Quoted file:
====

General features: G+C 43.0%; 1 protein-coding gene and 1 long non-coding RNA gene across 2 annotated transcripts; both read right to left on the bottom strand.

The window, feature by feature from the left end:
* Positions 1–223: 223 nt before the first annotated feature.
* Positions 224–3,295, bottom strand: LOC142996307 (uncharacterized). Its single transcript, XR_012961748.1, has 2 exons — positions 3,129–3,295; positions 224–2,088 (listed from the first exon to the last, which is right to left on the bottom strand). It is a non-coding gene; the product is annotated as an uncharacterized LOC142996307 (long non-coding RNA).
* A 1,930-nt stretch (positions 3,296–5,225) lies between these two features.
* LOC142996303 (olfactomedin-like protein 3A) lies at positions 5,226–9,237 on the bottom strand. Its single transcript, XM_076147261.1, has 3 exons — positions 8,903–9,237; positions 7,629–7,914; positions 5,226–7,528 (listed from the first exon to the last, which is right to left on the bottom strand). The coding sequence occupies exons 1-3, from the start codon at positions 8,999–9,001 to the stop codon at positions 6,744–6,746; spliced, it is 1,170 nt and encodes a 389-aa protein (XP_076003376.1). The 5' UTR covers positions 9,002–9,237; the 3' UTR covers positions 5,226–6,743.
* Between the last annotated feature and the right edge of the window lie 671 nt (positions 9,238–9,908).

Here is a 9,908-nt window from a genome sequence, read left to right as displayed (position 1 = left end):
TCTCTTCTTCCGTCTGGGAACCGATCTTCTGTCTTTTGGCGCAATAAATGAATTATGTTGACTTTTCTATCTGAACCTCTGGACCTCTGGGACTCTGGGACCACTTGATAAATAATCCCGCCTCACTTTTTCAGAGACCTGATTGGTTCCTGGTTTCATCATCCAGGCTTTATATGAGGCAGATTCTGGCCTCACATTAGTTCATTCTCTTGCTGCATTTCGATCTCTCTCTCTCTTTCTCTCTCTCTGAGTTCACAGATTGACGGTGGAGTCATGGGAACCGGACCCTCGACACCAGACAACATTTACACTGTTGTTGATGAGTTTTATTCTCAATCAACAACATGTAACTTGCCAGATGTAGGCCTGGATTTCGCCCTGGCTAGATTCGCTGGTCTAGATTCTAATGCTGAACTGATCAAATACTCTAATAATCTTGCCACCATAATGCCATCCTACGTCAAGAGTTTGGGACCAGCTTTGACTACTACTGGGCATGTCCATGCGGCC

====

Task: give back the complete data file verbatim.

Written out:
General features: G+C 43.0%; 1 protein-coding gene and 1 long non-coding RNA gene across 2 annotated transcripts; both read right to left on the bottom strand.

The window, feature by feature from the left end:
* Positions 1–223: 223 nt before the first annotated feature.
* Positions 224–3,295, bottom strand: LOC142996307 (uncharacterized). Its single transcript, XR_012961748.1, has 2 exons — positions 3,129–3,295; positions 224–2,088 (listed from the first exon to the last, which is right to left on the bottom strand). It is a non-coding gene; the product is annotated as an uncharacterized LOC142996307 (long non-coding RNA).
* A 1,930-nt stretch (positions 3,296–5,225) lies between these two features.
* LOC142996303 (olfactomedin-like protein 3A) lies at positions 5,226–9,237 on the bottom strand. Its single transcript, XM_076147261.1, has 3 exons — positions 8,903–9,237; positions 7,629–7,914; positions 5,226–7,528 (listed from the first exon to the last, which is right to left on the bottom strand). The coding sequence occupies exons 1-3, from the start codon at positions 8,999–9,001 to the stop codon at positions 6,744–6,746; spliced, it is 1,170 nt and encodes a 389-aa protein (XP_076003376.1). The 5' UTR covers positions 9,002–9,237; the 3' UTR covers positions 5,226–6,743.
* Between the last annotated feature and the right edge of the window lie 671 nt (positions 9,238–9,908).

Here is a 9,908-nt window from a genome sequence, read left to right as displayed (position 1 = left end):
TCTCTTCTTCCGTCTGGGAACCGATCTTCTGTCTTTTGGCGCAATAAATGAATTATGTTGACTTTTCTATCTGAACCTCTGGACCTCTGGGACTCTGGGACCACTTGATAAATAATCCCGCCTCACTTTTTCAGAGACCTGATTGGTTCCTGGTTTCATCATCCAGGCTTTATATGAGGCAGATTCTGGCCTCACATTAGTTCATTCTCTTGCTGCATTTCGATCTCTCTCTCTCTTTCTCTCTCTCTGAGTTCACAGATTGACGGTGGAGTCATGGGAACCGGACCCTCGACACCAGACAACATTTACACTGTTGTTGATGAGTTTTATTCTCAATCAACAACATGTAACTTGCCAGATGTAGGCCTGGATTTCGCCCTGGCTAGATTCGCTGGTCTAGATTCTAATGCTGAACTGATCAAATACTCTAATAATCTTGCCACCATAATGCCATCCTACGTCAAGAGTTTGGGACCAGCTTTGACTACTACTGGGCATGTCCATGCGGCC